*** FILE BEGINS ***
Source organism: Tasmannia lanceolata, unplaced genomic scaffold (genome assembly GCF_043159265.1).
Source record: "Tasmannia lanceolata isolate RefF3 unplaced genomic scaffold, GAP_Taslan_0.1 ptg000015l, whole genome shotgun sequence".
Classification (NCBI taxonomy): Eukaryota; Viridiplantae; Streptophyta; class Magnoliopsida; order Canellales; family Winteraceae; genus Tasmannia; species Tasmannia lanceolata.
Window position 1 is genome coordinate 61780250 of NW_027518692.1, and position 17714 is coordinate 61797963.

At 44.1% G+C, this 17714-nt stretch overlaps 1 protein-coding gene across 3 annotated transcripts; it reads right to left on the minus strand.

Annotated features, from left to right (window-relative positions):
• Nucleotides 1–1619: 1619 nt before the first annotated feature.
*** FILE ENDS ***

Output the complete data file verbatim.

Source organism: Tasmannia lanceolata, unplaced genomic scaffold (genome assembly GCF_043159265.1).
Source record: "Tasmannia lanceolata isolate RefF3 unplaced genomic scaffold, GAP_Taslan_0.1 ptg000015l, whole genome shotgun sequence".
Classification (NCBI taxonomy): Eukaryota; Viridiplantae; Streptophyta; class Magnoliopsida; order Canellales; family Winteraceae; genus Tasmannia; species Tasmannia lanceolata.
Window position 1 is genome coordinate 61780250 of NW_027518692.1, and position 17714 is coordinate 61797963.

At 44.1% G+C, this 17714-nt stretch overlaps 1 protein-coding gene across 3 annotated transcripts; it reads right to left on the minus strand.

Annotated features, from left to right (window-relative positions):
• Nucleotides 1–1619: 1619 nt before the first annotated feature.